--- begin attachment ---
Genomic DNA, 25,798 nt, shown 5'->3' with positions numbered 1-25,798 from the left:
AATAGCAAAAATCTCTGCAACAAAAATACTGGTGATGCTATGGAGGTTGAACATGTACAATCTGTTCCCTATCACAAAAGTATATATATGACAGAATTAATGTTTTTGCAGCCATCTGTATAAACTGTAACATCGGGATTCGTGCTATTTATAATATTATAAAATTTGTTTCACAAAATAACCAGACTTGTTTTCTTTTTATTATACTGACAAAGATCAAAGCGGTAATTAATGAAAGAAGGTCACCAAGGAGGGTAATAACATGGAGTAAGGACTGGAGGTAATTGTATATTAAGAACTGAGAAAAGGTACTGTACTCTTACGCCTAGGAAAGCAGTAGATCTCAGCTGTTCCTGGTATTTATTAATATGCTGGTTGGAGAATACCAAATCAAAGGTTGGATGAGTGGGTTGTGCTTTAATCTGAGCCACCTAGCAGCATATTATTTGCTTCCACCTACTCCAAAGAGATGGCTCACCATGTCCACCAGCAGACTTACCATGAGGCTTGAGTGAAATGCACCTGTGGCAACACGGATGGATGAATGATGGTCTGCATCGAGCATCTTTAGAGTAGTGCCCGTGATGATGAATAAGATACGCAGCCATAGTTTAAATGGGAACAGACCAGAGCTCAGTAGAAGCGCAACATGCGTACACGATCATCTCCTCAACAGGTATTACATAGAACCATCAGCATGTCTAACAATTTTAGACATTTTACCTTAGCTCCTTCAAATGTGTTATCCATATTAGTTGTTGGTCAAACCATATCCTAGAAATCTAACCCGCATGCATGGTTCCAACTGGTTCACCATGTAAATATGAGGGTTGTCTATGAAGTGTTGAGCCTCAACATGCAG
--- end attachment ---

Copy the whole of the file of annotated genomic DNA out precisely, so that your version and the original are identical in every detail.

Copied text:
Genomic DNA, 25,798 nt, shown 5'->3' with positions numbered 1-25,798 from the left:
AATAGCAAAAATCTCTGCAACAAAAATACTGGTGATGCTATGGAGGTTGAACATGTACAATCTGTTCCCTATCACAAAAGTATATATATGACAGAATTAATGTTTTTGCAGCCATCTGTATAAACTGTAACATCGGGATTCGTGCTATTTATAATATTATAAAATTTGTTTCACAAAATAACCAGACTTGTTTTCTTTTTATTATACTGACAAAGATCAAAGCGGTAATTAATGAAAGAAGGTCACCAAGGAGGGTAATAACATGGAGTAAGGACTGGAGGTAATTGTATATTAAGAACTGAGAAAAGGTACTGTACTCTTACGCCTAGGAAAGCAGTAGATCTCAGCTGTTCCTGGTATTTATTAATATGCTGGTTGGAGAATACCAAATCAAAGGTTGGATGAGTGGGTTGTGCTTTAATCTGAGCCACCTAGCAGCATATTATTTGCTTCCACCTACTCCAAAGAGATGGCTCACCATGTCCACCAGCAGACTTACCATGAGGCTTGAGTGAAATGCACCTGTGGCAACACGGATGGATGAATGATGGTCTGCATCGAGCATCTTTAGAGTAGTGCCCGTGATGATGAATAAGATACGCAGCCATAGTTTAAATGGGAACAGACCAGAGCTCAGTAGAAGCGCAACATGCGTACACGATCATCTCCTCAACAGGTATTACATAGAACCATCAGCATGTCTAACAATTTTAGACATTTTACCTTAGCTCCTTCAAATGTGTTATCCATATTAGTTGTTGGTCAAACCATATCCTAGAAATCTAACCCGCATGCATGGTTCCAACTGGTTCACCATGTAAATATGAGGGTTGTCTATGAAGTGTTGAGCCTCAACATGCAG